A cage for two cockatoos, decorated with natural branches to encourage movement.

A cage for two cockatoos, decorated with natural branches to encourage movement.

Fourth: Don’t clutter. If the area is large enough, the birds should be able to climb as well as spread their wings and flying without hitting things in it. There really is no reason to hang toys, swings etc only from the ceiling and in the middle of the cage. By using SS eye-screws, you can hang toys from anywhere in the cage. This is also good because…

Fifth: scatter resources! A parrot has no reason to use all of the available space if you don’t give him a reason to.  Many people often assume that their bird doesn’t need a large cage since “they just sit there anyway”. Parrots are not mindless, winged zombies that just climb around aimlessly for lols: they want to explore and do stuff; important parrot stuff. By distributing toys, food and water, foraging devices and more, you are giving your parrot a reason to move around, explore, and make use of the space. This also provides healthy excersize and let’s them practice balance and coordination, if you have decorated properly! 🙂

Our birds should be able to move freely in their enclosure, without hitting toys and other items wherever they go.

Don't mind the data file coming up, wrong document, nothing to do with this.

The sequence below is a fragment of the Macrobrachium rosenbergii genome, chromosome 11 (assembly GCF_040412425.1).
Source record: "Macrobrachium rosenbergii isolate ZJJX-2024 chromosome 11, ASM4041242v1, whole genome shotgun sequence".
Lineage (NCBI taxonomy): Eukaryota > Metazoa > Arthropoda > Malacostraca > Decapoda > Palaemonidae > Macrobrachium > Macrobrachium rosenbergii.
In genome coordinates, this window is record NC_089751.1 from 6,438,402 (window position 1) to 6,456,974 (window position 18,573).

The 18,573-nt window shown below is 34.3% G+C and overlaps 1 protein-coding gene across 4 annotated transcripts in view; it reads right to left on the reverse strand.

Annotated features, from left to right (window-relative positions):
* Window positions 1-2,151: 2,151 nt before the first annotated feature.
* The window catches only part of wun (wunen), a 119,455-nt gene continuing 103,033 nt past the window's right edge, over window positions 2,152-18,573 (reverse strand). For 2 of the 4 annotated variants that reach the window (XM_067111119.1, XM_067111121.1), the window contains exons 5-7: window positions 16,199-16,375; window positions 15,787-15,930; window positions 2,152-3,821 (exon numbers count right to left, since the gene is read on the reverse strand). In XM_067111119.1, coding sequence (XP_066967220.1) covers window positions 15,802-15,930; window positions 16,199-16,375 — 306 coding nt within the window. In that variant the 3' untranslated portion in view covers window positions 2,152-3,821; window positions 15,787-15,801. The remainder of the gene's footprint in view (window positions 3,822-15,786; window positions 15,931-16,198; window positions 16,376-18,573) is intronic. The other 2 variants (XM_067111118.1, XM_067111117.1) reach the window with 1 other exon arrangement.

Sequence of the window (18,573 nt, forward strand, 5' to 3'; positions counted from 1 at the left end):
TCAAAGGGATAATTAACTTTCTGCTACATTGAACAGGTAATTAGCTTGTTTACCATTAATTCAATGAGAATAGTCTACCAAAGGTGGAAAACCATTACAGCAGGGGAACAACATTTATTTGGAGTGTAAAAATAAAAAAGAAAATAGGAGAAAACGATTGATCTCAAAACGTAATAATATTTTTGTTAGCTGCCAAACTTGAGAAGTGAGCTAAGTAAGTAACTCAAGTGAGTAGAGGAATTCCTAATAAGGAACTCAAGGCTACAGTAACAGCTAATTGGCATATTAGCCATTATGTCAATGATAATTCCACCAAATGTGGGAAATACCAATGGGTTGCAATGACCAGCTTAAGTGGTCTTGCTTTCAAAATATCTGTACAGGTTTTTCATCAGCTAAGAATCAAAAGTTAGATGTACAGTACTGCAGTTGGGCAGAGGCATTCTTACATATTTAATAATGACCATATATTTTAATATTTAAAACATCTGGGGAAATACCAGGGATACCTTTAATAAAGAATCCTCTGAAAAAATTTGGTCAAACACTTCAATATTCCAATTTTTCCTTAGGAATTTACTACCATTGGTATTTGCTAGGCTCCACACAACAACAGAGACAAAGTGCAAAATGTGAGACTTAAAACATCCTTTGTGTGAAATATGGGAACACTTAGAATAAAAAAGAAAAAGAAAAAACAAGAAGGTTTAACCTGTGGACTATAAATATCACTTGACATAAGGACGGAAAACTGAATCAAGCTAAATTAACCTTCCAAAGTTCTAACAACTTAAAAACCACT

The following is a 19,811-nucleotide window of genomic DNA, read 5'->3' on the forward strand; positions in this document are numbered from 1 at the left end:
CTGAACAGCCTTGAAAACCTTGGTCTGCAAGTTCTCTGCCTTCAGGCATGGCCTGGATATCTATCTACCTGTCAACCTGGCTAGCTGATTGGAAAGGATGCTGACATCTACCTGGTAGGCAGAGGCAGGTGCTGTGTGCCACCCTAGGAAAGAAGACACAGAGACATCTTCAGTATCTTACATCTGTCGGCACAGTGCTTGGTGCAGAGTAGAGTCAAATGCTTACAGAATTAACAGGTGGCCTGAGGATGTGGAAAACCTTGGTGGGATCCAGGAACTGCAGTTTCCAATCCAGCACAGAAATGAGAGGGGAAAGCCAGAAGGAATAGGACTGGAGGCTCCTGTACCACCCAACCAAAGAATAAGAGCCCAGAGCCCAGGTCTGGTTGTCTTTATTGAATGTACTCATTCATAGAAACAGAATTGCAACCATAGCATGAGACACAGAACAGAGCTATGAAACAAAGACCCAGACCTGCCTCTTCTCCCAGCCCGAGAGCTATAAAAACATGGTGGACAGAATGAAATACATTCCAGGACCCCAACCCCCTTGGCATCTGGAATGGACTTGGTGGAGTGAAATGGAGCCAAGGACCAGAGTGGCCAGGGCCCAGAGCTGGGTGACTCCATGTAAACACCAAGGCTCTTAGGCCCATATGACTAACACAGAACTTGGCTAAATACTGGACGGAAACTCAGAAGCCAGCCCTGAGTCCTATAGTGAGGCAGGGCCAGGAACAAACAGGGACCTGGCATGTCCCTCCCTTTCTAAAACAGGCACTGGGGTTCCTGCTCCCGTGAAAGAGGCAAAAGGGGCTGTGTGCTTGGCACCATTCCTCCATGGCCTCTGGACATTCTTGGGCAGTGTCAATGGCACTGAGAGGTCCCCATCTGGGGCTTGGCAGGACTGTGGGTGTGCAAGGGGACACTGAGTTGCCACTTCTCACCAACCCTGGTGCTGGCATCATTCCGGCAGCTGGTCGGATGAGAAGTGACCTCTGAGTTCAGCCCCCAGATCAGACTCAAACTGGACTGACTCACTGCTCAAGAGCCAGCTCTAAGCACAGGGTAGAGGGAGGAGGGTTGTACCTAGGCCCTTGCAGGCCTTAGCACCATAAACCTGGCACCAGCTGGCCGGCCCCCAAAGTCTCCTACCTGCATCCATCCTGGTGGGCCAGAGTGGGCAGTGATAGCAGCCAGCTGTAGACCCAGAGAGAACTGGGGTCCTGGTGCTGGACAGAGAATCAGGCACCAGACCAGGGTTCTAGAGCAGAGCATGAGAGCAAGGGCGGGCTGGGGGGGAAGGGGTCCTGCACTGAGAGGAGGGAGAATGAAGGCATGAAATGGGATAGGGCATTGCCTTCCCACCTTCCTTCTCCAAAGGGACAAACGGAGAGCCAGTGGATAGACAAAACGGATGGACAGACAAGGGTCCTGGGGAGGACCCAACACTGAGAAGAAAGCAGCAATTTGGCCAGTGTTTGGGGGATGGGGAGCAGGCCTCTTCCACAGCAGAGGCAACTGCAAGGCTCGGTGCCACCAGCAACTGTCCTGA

Being able to move freely without hitting objects is important!

So here were a few tips, hope you found them helpful! It is always important to look at your bird, watch them interact with their surroundings and provide them with as many reasons as possible to make use of it in healthy ways, no matter if your birds live in cages or roam freely.

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3 thoughts on “5 tips on decorating for parrots

  1. I really love this blog post. I would love to know what material you use on the bottom of the enclosure so that it is easy to clean.

  2. Thank you, Lolly! Glad you do. 🙂

    In mine, the bottom is made of a kind of sealed, wet-proof plywood. Sorry i don’t know the name of it in English, but it looks like this: http://www.goda-rum.se/ImageVault/Images/id_3999/width_477/height_238/dpi_72/compressionQuality_70/conversionFormatType_Jpeg/scope_0/ImageVaultHandler.aspx
    This is used by a lot of friends of mine in their bird rooms etc, and has worked for everything from little budgies to the large macaws and cockatoos for many years.

    On top of that, i have a very thin layer of either aspen wood chips or hemp chips. That way it’s easy to clean every day by just sweeping poop/used toys/food from the floor that sticks to the chips (no need to bend down either: ergonomic!) and, if need be, i use a paint scraper to get off dried poop/veggies etc and then just mop it about once a week. I’ve stuck to this solution for many years now as it works great for me. 🙂

    Hope this helps!
    /Steph

    • Thanks for all that great information about the flooring. I love your blog and appreciate your willingness to share your experiences with other parrot people, like me. 🙂